Came across this interesting post from way back:
I don't usually respond to these threads, but the idea that Mr. Williams is a poor, defenseless man is so wildly off-base, I had to say something.
Did it ever occur to you that the experiences listed here come from the '70s and '80s, when Mr. Williams was the general director? If Mr. Williams was such an effective leader, why did so many people receive the Gohonzon, but not continue to practice in the '80s? It was because he treated the spread of Nichiren Buddhism as a numbers game, and he created an unsustainable, punitive and oppressive culture in which many sincere, honest people were hurt deeply, my family included.
He may have talked about President Ikeda with tears in his eyes, but it's never about what people say, it's about what they do.
I don't think he is/was "poor" and "defenseless." I think he ultimately reaped what he sowed (just like the members numbers game, members came and went, and so did he). As far his actions regarding the dear leader, I only ever saw him completely devoted, respectful and idolizing in behavior. He practically worshiped the ground "Ikea" walked on (his fatal mistake).
Wherever Mr. Williams traveled, he had the women's division members wait on him hand and foot. They were required to be on standby to make Japanese food for him at a moment's notice, served on their own china. I know this, because my mother was one of them.
I have to completely disagree with this. I saw this many times and they (the Japanese WD) all did it simply because it was what they wanted
to do. Once he was "officially" ostracized by "Ikea", they went 180 degrees in the opposite direction, practically ignoring him (on the telephone and in person).
He favored Japanese leaders and looked down on Americans as incapable of effectively communicating Buddhism. I know this, because my father was one of them.
No one would ever stand for that sort of arrogant behavior today. Why? Because since Mr. Williams stepped down in 1990, members were encouraged to deeply study Buddhism for the first time and develop a self-motivated practice. Mr. Williams was not a genuine Buddhist; he was a cult of personality. I may be Chudapanthaka, but he is, in my book, Devadatta.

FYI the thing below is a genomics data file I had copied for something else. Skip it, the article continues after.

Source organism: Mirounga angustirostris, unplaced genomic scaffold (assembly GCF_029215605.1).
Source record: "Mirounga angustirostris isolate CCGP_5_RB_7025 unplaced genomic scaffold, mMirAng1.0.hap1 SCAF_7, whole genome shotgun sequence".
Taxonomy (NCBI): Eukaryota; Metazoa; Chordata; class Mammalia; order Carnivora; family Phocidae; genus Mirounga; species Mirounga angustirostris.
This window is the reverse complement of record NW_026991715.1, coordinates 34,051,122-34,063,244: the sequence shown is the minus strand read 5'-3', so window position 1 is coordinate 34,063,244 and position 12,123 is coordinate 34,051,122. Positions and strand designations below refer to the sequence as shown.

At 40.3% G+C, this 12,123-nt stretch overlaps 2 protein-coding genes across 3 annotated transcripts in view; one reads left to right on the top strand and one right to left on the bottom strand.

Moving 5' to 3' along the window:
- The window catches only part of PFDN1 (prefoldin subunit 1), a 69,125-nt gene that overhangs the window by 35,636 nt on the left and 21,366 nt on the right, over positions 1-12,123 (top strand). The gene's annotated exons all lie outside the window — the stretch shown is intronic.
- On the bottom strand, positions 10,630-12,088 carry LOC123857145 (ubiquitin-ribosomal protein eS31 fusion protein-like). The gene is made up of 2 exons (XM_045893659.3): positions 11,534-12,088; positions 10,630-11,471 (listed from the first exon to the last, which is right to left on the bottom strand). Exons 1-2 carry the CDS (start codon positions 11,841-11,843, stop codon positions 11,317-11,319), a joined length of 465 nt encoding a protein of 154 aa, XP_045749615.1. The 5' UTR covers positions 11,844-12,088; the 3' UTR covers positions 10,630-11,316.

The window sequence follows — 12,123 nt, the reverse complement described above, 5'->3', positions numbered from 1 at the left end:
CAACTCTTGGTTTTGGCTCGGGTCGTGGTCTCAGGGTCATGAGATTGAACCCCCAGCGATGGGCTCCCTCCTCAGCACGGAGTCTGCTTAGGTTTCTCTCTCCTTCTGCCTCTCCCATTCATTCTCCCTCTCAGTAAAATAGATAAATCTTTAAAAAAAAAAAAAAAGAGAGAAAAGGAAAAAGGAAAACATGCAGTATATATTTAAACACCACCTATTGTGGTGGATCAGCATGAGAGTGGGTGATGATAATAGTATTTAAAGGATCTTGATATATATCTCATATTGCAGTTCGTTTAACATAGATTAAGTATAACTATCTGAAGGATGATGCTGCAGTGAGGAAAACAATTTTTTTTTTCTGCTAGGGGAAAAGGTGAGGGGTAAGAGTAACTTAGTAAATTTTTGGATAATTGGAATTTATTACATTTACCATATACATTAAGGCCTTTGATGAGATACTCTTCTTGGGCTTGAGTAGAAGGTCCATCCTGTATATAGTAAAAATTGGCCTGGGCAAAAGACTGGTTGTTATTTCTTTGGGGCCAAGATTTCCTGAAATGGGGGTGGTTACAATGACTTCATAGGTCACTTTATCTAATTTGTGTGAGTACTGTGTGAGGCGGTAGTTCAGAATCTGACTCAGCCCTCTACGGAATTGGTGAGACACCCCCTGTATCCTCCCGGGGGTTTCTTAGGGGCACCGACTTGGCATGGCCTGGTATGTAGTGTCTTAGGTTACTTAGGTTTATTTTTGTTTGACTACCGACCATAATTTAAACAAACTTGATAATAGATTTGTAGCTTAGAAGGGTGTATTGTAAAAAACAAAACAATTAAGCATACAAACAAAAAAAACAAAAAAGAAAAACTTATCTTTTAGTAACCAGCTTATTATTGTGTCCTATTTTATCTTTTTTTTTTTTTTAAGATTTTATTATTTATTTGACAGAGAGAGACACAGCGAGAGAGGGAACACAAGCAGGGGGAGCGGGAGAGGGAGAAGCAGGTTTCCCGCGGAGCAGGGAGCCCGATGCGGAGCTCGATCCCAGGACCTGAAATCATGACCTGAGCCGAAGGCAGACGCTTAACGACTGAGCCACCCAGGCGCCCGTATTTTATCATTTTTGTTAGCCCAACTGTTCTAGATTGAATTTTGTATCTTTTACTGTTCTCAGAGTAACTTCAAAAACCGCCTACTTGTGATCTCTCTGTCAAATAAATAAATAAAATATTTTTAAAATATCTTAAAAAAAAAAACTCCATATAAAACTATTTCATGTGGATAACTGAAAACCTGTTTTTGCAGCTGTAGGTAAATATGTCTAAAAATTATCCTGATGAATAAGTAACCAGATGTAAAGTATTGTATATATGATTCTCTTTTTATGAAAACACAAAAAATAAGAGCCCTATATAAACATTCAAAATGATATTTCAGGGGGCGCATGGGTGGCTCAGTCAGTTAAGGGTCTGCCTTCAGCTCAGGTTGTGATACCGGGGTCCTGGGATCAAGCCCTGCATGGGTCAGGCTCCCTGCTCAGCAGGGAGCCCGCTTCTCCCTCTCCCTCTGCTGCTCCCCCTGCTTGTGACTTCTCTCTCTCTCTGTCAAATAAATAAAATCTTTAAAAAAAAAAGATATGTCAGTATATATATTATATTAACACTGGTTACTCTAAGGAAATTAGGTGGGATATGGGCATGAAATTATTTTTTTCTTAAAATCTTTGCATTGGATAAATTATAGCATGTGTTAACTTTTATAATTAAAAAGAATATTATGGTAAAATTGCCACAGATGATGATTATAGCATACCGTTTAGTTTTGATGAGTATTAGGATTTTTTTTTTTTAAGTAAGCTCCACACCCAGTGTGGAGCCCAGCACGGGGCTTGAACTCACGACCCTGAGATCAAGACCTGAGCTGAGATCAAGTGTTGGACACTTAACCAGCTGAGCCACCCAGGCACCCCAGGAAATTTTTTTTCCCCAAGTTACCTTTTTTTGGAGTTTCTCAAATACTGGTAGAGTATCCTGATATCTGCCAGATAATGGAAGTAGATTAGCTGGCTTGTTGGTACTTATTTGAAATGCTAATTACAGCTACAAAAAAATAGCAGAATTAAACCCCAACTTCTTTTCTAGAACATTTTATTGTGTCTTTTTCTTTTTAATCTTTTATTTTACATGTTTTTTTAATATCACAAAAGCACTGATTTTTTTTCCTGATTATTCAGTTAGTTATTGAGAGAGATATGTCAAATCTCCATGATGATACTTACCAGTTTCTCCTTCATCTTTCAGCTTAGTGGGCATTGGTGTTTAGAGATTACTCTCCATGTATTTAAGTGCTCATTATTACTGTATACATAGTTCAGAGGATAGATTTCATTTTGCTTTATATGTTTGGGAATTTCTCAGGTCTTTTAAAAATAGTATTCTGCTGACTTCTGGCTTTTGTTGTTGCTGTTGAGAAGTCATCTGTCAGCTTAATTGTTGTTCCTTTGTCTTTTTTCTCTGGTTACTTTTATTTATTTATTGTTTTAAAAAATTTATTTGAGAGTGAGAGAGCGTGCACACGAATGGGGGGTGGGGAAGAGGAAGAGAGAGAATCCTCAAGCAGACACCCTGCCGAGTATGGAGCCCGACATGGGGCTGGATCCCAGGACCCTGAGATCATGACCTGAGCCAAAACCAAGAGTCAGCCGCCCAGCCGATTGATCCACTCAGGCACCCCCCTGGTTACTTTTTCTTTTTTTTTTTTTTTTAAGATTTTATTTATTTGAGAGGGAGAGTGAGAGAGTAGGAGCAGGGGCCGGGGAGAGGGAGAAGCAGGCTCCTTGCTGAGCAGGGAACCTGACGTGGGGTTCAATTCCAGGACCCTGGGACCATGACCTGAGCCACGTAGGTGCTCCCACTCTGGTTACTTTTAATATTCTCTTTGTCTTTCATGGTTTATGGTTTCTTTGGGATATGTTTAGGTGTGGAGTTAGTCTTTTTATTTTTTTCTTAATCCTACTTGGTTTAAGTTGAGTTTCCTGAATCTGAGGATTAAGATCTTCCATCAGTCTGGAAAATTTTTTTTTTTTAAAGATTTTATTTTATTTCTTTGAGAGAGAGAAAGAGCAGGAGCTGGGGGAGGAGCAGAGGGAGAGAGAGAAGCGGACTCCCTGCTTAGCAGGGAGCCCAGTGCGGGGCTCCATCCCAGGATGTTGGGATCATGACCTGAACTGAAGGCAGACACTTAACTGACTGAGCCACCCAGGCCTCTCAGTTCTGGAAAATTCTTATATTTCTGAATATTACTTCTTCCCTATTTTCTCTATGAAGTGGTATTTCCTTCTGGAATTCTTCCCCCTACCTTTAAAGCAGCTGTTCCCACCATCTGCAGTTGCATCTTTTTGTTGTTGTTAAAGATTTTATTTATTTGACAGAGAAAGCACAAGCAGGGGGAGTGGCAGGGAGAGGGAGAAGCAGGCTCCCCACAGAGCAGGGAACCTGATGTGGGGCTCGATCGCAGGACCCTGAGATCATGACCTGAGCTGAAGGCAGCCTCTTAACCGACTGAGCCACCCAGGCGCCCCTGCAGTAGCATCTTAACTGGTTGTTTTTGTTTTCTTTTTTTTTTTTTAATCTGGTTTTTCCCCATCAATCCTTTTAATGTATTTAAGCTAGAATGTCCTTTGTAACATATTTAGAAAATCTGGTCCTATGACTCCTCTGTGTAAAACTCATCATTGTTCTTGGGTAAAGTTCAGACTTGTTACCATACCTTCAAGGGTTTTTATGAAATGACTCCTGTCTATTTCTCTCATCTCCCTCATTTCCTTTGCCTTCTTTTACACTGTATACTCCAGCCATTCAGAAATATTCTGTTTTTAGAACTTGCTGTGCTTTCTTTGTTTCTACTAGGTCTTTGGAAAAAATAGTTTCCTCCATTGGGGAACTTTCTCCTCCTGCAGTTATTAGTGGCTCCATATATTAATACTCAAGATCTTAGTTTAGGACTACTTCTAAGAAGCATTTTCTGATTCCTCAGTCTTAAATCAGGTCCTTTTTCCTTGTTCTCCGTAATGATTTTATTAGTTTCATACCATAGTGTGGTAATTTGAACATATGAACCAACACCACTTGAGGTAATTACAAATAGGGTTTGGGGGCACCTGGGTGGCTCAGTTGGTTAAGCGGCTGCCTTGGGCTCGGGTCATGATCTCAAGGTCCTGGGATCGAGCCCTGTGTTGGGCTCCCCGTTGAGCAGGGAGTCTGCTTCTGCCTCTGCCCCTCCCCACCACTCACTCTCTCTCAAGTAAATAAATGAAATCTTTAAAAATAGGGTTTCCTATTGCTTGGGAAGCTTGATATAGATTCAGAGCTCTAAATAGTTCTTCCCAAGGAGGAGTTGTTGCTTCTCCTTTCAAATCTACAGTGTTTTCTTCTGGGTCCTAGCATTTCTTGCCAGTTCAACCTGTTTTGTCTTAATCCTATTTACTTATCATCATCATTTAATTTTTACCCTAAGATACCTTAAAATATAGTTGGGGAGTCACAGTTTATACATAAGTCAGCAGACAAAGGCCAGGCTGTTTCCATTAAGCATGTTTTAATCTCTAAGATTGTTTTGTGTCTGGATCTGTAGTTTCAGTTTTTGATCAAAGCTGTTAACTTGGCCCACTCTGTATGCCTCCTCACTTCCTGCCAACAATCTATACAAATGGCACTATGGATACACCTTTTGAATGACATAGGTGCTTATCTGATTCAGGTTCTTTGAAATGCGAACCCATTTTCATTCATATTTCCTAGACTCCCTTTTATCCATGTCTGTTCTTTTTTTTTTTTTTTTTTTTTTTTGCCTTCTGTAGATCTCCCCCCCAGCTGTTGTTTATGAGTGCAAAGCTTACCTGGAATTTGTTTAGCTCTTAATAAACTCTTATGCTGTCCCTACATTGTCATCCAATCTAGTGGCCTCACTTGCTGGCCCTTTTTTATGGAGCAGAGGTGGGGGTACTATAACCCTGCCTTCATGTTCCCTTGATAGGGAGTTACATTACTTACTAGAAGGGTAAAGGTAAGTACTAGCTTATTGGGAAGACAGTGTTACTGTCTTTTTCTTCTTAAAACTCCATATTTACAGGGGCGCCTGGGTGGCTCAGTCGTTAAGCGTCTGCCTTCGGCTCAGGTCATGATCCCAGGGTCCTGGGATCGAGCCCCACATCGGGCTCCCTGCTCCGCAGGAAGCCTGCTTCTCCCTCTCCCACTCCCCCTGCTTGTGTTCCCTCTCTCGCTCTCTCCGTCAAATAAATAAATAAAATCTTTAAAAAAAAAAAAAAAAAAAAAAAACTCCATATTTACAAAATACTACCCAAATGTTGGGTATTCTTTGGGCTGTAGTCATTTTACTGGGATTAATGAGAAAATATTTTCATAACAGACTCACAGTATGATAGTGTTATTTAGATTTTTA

For those of us who survived Mr. Williams' oppressive era, we understand how misled we were. People misunderstood President Ikeda's encouragement, because Mr. Williams taught members to fear him and treat him like a god. This is simply not Buddhism.
The oneness of mentor and disciple is not a hierarchical relationship, but rather a shared determination to accomplish the Buddha's vow—to make all persons equal to the Buddha without any distinction between them. It is a relationship in which the mentor and disciple advance the Buddha's vow side-by-side and in which the disciple surpasses the mentor in ability and understanding.
If people speak about President Ikeda as a god today, it's because of their NSA training.
I would never deny someone's experience; I can only share my own. But this e-mail thread feels stuck in a time warp.
The gakkai cult has always been a Japanese centric "organization." I think it is also one of their greatest flaws, outside of Japan. Your post honestly doesn't correlate much to anything that I experienced in nsa/sgi-usa. If anything, the cult was less Ikeda obsessed, in comparison to today. Regarding studying
, we were pushed all the time to study the gosho, independently, at study meetings and even officially take study department exams (and progressively move up to higher and higher levels of in-depth study). I remember it well, because I never wanted to, nor was I very interested in all the fairy tales, but I did, because I HAD to. Ikeda's insipid "Human Revolution" was merely a sideshow (although I do remember an occasional brainwashed Japanese youth leader going gaga over it trying to convince others, but not many people were biting).
The cult organization that I see today is far more shallow than what I grew up in, much more dumbed down, and the current general director sounds a lot like a Williams wanna-be (in his meaningless stereotyped speeches). There really is nothing new to see. It's just the same old game, tweaked to appeal to another generation, so that the cult goes on.